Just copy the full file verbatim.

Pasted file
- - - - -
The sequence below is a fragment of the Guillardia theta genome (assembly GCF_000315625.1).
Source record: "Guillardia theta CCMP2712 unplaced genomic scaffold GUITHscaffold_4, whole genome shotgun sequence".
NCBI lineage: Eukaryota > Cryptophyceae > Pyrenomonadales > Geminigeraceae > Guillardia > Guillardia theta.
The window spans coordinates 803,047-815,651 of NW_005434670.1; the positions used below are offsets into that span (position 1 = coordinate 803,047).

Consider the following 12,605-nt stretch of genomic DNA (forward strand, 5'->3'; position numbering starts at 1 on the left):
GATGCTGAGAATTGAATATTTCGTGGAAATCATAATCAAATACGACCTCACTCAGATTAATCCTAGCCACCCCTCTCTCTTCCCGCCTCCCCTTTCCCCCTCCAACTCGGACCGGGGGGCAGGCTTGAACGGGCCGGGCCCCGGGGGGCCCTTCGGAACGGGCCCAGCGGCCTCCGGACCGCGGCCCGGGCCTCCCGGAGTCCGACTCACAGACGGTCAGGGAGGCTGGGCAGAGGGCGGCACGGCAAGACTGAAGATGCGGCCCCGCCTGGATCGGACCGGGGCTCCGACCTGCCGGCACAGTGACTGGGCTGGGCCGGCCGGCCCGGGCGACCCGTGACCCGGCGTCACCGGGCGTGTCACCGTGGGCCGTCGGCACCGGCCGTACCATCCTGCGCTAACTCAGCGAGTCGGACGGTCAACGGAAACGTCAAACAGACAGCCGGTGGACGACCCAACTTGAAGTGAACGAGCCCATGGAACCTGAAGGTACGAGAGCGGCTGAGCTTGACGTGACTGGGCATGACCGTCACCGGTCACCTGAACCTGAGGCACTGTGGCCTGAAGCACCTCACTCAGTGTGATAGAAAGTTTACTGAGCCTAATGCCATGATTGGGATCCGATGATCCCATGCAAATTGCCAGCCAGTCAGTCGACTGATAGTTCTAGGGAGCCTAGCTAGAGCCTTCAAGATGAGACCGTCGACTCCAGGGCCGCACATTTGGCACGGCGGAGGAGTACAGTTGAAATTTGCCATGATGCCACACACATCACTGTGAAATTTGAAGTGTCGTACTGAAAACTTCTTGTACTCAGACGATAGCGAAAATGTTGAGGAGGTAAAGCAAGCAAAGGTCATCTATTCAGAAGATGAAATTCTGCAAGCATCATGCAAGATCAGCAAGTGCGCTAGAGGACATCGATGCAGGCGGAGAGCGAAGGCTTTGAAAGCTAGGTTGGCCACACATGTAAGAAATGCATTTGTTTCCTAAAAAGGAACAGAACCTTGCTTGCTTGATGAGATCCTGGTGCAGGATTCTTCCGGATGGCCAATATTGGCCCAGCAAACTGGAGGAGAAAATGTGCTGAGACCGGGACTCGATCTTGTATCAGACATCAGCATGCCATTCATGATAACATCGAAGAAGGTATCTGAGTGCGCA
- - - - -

The sequence below is a fragment of the Guillardia theta genome (assembly GCF_000315625.1).
Source record: "Guillardia theta CCMP2712 unplaced genomic scaffold GUITHscaffold_4, whole genome shotgun sequence".
NCBI lineage: Eukaryota > Cryptophyceae > Pyrenomonadales > Geminigeraceae > Guillardia > Guillardia theta.
The window spans coordinates 803,047-815,651 of NW_005434670.1; the positions used below are offsets into that span (position 1 = coordinate 803,047).

Consider the following 12,605-nt stretch of genomic DNA (forward strand, 5'->3'; position numbering starts at 1 on the left):
GATGCTGAGAATTGAATATTTCGTGGAAATCATAATCAAATACGACCTCACTCAGATTAATCCTAGCCACCCCTCTCTCTTCCCGCCTCCCCTTTCCCCCTCCAACTCGGACCGGGGGGCAGGCTTGAACGGGCCGGGCCCCGGGGGGCCCTTCGGAACGGGCCCAGCGGCCTCCGGACCGCGGCCCGGGCCTCCCGGAGTCCGACTCACAGACGGTCAGGGAGGCTGGGCAGAGGGCGGCACGGCAAGACTGAAGATGCGGCCCCGCCTGGATCGGACCGGGGCTCCGACCTGCCGGCACAGTGACTGGGCTGGGCCGGCCGGCCCGGGCGACCCGTGACCCGGCGTCACCGGGCGTGTCACCGTGGGCCGTCGGCACCGGCCGTACCATCCTGCGCTAACTCAGCGAGTCGGACGGTCAACGGAAACGTCAAACAGACAGCCGGTGGACGACCCAACTTGAAGTGAACGAGCCCATGGAACCTGAAGGTACGAGAGCGGCTGAGCTTGACGTGACTGGGCATGACCGTCACCGGTCACCTGAACCTGAGGCACTGTGGCCTGAAGCACCTCACTCAGTGTGATAGAAAGTTTACTGAGCCTAATGCCATGATTGGGATCCGATGATCCCATGCAAATTGCCAGCCAGTCAGTCGACTGATAGTTCTAGGGAGCCTAGCTAGAGCCTTCAAGATGAGACCGTCGACTCCAGGGCCGCACATTTGGCACGGCGGAGGAGTACAGTTGAAATTTGCCATGATGCCACACACATCACTGTGAAATTTGAAGTGTCGTACTGAAAACTTCTTGTACTCAGACGATAGCGAAAATGTTGAGGAGGTAAAGCAAGCAAAGGTCATCTATTCAGAAGATGAAATTCTGCAAGCATCATGCAAGATCAGCAAGTGCGCTAGAGGACATCGATGCAGGCGGAGAGCGAAGGCTTTGAAAGCTAGGTTGGCCACACATGTAAGAAATGCATTTGTTTCCTAAAAAGGAACAGAACCTTGCTTGCTTGATGAGATCCTGGTGCAGGATTCTTCCGGATGGCCAATATTGGCCCAGCAAACTGGAGGAGAAAATGTGCTGAGACCGGGACTCGATCTTGTATCAGACATCAGCATGCCATTCATGATAACATCGAAGAAGGTATCTGAGTGCGCA